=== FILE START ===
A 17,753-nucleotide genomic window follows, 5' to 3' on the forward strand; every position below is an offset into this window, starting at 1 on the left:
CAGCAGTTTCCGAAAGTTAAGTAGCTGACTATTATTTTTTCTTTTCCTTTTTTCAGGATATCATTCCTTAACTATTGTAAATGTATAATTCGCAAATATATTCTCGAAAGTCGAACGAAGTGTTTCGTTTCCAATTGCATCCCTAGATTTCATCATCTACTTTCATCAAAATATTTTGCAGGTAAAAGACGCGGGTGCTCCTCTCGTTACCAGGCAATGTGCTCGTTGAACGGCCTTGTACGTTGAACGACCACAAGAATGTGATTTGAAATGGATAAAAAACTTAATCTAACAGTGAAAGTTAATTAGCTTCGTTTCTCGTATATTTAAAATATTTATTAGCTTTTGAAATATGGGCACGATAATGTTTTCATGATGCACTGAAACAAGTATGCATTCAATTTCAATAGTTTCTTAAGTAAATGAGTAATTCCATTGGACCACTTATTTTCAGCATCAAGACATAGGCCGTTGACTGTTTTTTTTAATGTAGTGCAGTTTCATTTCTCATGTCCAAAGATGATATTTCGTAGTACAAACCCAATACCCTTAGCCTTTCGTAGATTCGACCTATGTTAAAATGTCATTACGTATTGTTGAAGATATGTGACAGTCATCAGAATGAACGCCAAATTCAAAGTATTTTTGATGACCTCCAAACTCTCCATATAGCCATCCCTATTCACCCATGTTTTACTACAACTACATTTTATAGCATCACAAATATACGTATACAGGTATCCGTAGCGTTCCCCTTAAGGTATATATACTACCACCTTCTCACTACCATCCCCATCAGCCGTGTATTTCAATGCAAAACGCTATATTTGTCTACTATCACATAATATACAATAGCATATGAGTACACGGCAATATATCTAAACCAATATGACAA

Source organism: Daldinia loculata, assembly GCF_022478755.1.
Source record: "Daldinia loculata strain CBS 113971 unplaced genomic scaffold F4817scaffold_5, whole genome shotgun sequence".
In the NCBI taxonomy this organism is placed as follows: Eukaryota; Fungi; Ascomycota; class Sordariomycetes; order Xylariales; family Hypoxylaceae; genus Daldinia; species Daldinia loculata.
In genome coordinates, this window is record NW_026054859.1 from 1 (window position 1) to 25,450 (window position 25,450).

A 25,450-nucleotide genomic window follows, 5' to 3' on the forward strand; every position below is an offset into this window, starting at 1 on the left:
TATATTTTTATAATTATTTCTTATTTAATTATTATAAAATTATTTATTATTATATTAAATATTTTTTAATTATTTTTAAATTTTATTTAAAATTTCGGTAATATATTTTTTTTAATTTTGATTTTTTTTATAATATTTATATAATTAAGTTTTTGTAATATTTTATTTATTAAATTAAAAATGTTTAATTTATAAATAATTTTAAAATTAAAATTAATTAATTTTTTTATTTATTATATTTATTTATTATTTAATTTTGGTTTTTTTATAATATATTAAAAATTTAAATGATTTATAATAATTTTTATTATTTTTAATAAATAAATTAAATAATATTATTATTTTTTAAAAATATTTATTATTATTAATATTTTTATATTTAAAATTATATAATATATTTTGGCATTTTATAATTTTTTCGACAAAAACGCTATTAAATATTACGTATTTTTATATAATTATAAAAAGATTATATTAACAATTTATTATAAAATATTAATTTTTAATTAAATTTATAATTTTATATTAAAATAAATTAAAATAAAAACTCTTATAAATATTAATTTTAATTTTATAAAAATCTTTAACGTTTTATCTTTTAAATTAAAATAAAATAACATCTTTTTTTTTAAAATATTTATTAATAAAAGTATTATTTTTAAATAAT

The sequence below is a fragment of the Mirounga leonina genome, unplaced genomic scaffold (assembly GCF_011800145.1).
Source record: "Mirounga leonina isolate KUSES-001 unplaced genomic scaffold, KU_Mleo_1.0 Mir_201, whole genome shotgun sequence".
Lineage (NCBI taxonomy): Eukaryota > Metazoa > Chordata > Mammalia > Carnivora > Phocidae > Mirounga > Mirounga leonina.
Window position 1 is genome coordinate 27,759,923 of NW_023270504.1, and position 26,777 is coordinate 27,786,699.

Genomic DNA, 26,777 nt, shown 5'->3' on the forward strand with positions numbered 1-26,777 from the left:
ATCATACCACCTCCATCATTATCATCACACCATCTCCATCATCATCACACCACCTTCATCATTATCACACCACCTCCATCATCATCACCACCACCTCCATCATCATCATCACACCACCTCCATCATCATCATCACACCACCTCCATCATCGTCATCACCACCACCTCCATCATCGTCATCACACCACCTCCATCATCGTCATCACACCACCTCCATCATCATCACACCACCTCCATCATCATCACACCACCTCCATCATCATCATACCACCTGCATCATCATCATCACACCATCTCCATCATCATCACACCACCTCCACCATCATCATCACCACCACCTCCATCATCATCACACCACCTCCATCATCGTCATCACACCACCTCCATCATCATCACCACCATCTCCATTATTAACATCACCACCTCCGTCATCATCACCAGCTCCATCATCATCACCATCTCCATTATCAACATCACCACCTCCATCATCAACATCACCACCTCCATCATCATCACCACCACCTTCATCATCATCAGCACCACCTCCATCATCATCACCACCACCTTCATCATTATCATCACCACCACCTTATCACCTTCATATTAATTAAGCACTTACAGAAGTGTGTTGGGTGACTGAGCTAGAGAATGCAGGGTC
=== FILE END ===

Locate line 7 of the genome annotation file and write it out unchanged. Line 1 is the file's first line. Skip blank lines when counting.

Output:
A 25,450-nucleotide genomic window follows, 5' to 3' on the forward strand; every position below is an offset into this window, starting at 1 on the left: